It is that time of year again: Google is lookingfor mentor projects for the 2019 Summer of Code. "GSoC is aglobal program that draws university student developers from around theworld to contribute to open source. Each student spends three monthsworking on a coding project, with the support of volunteer mentors, forparticipating open source organizations from late May to August. Last year1,264 students worked with 206 open source organizations." Theapplication deadline is February 6.

  • [$] Fedora, UUIDs, and user tracking
    "User tracking" is generally contentious in free-software communities—evenif the "tracking" is not really intended to do so. It is oftendistributions that have the most interest in counting their users, butLinux users tend to be more privacy conscious than users of more mainstreamdesktop operating systems. The Fedora project recently discussed how tocount its users and ways to preserve their privacy while doing so.

  • Security updates for Tuesday
    Security updates have been issued by Arch Linux (irssi and systemd), CentOS (systemd), Debian (xen and zeromq3), Fedora (gnutls, kernel, kernel-headers, kernel-tools, and nbdkit), Oracle (libvncserver and systemd), Red Hat (libvncserver), and Ubuntu (haproxy, libarchive, and php-pear).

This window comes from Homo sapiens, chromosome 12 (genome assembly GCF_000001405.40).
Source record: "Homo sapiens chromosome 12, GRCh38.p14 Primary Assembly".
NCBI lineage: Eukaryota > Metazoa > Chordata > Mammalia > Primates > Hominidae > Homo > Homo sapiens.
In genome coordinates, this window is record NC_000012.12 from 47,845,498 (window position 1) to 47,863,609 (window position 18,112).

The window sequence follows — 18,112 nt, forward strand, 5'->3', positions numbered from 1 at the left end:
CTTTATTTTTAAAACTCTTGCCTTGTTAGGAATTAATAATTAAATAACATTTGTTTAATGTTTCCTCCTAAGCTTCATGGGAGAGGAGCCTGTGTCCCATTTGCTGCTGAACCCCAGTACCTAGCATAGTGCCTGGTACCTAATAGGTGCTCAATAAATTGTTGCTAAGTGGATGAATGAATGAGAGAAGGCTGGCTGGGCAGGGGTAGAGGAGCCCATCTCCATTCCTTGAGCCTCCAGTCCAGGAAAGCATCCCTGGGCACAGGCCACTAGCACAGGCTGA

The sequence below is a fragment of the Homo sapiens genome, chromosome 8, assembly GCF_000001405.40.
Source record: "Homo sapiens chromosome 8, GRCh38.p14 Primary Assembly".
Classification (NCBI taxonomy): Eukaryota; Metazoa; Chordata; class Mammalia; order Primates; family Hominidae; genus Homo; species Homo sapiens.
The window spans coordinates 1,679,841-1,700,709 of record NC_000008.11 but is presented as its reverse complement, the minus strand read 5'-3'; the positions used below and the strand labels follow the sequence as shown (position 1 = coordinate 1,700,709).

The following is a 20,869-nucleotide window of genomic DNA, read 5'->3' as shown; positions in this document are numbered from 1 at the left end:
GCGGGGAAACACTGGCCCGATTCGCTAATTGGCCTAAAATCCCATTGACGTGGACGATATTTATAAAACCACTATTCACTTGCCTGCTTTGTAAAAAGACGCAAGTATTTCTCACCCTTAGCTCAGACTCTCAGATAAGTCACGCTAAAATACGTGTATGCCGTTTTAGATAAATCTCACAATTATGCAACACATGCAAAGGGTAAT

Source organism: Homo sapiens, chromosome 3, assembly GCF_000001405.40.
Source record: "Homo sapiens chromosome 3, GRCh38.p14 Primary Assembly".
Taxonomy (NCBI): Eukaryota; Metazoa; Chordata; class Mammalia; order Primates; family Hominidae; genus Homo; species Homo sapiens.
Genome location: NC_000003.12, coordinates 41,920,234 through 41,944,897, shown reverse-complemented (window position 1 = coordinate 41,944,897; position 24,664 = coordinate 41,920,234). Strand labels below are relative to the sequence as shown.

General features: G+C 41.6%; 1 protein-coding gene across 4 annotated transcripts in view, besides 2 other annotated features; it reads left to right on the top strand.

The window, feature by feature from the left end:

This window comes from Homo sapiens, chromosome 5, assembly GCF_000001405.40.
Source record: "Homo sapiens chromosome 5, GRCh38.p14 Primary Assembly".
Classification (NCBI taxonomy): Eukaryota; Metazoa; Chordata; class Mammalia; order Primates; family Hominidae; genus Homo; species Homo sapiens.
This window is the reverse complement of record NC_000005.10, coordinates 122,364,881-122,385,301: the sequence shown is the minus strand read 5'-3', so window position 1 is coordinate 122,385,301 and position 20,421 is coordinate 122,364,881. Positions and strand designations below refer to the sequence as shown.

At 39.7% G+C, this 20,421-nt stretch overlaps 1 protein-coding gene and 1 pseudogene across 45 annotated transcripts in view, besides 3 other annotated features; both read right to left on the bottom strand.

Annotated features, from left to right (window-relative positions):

• An ancient OpenSSH vulnerability
    An advisory from Harry Sintonen describes several vulnerabilities in thescp clients shipped with OpenSSH, PuTTY, and others. "Manyscp clients fail to verify if the objects returned by the scp server matchthose it asked for. This issue dates back to 1983 and rcp, on which scp isbased. A separate flaw in the client allows the target directory attributesto be changed arbitrarily. Finally, two vulnerabilities in clients mayallow server to spoof the client output." The outcome is that ahostile (or compromised) server can overwrite arbitrary files on the clientside. There do not yet appear to be patches available to address theseproblems.

  • Security updates for Monday
    Security updates have been issued by Arch Linux (python-django and python2-django), Debian (sqlite3, systemd, and vlc), Fedora (mingw-nettle and polkit), Mageia (graphicsmagick, python-django, spice-vdagent, and to), openSUSE (aria2, discount, gpg2, GraphicsMagick, gthumb, haproxy, irssi, java-1_7_0-openjdk, java-1_8_0-openjdk, libgit2, LibVNCServer, and sssd), Red Hat (systemd), Scientific Linux (systemd), Slackware (irssi and zsh), SUSE (LibVNCServer and sssd), and Ubuntu (gnome-bluetooth and systemd).

  • Kernel prepatch 5.0-rc2
    The second 5.0 prepatch is out for testing."So the merge window had somewhat unusual timing with the holidays,and I was afraid that would affect stragglers in rc2, but honestly, thatdoesn't seem to have happened much. rc2 looks pretty normal."

  • [$] Approaching the kernel year-2038 end game